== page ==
Sana’a, Jun 22 (efe-epa).- Vehicles queued in kilometers-long lines in the Houthi-held areas northern and western Yemen Monday in search of fuel amid a mounting supply shortage the rebels have blamed on the Saudi-led coalition.
In Sana’a, some drivers, like Ibrahim Abbas, have been waiting for two or three days to get fuel. He sleeps in his car during the night.
Abbas, a taxi driver, had to push his car for 700 meters after it ran out of fuel before reaching the queue at a fuel station.
“The line is too long and the station pumps for only four hours a day,” Abbas told Efe.
Other drivers had to leave their cars in the lines in front of the gas stations and get back home using public transportation.
“If it takes two or three or even five more days to refuel, we will wait because there is no other option,” Amr Ali al-Saiaari, 18, who rotates the mission of keeping the car in the queue with his father, told Efe.
The Houthi-run Yemen Oil Company in Sana’a said in a statement on Sunday that 15 oil tanker ships carrying around 420,000 metric tonnes of petrol and diesel destined to the Red Sea port of Hodeidah had been held by the Saudi-led coalition for more than 90 days.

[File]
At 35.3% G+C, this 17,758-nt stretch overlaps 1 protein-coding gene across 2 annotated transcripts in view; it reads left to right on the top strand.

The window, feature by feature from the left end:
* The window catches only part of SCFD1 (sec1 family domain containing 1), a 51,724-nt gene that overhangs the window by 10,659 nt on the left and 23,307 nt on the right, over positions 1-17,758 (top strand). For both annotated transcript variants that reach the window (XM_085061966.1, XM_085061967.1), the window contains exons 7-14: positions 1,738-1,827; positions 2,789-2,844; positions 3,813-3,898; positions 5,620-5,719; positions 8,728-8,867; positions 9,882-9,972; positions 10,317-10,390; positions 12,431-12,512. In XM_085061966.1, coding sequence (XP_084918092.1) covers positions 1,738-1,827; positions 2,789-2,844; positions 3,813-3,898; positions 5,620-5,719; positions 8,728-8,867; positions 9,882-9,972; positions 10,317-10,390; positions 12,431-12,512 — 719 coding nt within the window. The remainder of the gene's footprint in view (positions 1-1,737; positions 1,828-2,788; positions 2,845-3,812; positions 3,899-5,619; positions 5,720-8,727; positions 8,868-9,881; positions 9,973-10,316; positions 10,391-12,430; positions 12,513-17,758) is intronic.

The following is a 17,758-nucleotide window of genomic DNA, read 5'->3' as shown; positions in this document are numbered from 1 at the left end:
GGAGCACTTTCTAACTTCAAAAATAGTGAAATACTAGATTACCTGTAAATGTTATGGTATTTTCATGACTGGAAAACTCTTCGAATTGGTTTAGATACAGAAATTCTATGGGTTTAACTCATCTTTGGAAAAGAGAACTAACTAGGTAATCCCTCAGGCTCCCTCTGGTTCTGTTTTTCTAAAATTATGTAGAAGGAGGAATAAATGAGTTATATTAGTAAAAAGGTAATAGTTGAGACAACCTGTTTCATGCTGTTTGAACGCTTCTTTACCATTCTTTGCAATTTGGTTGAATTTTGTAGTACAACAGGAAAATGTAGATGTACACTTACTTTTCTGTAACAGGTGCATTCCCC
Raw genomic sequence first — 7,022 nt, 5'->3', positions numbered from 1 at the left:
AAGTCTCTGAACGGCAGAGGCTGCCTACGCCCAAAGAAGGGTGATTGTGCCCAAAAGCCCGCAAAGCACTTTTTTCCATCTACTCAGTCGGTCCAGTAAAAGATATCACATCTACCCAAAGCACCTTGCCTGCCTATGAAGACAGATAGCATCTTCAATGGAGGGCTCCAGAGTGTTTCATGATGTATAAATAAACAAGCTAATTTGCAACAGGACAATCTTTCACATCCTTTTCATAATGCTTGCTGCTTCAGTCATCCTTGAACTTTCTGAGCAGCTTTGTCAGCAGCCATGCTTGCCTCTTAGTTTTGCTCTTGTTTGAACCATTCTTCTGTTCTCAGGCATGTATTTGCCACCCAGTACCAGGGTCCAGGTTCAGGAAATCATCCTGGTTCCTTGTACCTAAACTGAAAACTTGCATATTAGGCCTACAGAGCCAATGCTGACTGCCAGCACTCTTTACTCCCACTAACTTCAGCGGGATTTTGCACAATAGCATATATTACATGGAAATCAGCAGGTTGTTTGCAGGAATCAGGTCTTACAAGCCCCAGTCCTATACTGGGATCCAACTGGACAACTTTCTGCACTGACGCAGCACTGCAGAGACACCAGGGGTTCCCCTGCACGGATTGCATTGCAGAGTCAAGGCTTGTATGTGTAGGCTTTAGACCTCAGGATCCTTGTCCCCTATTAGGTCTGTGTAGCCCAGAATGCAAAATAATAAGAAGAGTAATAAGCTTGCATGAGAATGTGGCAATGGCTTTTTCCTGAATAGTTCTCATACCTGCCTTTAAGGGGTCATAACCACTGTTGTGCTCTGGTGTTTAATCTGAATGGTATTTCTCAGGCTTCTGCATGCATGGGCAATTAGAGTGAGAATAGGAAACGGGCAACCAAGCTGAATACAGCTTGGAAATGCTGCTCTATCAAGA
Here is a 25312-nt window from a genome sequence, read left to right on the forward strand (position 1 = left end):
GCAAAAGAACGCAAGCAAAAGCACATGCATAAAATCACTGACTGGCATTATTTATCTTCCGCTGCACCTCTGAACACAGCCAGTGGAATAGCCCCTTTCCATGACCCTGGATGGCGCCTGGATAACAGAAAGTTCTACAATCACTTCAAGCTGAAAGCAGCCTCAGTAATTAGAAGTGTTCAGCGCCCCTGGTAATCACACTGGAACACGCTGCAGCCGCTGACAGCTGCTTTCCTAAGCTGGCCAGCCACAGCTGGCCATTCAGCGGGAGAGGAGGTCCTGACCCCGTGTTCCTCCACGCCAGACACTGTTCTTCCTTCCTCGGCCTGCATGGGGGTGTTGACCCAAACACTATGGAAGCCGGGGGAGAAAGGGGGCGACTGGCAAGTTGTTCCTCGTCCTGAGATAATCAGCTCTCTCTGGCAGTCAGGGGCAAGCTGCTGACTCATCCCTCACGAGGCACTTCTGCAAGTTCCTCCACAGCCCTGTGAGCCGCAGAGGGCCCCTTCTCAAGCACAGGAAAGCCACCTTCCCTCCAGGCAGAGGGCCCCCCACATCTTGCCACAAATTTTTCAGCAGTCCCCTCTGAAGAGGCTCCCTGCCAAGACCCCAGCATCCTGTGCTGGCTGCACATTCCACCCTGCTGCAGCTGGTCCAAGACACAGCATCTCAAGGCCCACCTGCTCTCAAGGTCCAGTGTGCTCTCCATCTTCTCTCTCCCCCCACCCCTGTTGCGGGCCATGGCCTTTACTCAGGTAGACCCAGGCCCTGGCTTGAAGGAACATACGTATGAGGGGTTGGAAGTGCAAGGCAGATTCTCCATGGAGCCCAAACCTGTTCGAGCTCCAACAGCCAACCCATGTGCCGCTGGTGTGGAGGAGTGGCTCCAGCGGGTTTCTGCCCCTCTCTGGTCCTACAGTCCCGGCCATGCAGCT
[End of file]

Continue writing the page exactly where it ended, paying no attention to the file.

“The suffering of the Yemeni people is compounded by the continued seizure by the coalition of oil derivative ships,” the company said in its statement.
Yemen, hit by a conflict that sparked five years ago between the rebels and the internationally-recognized government, imports around 70 percent of its food and fuel through the Houthi-held Hodeidah port.
Both parties vowed in an agreement signed in December 2018 to retire from Hodeidah and another two nearby ports, but this clause has yet to be implemented and incidents have repeatedly taken place involving ships.
“The remaining stocks of petrol and diesel have reached a critical stage and it is not sufficient to supply the most vital sectors within their minimum limits, which will lead to the suspension of all sectors during the coming hours and days,” it said.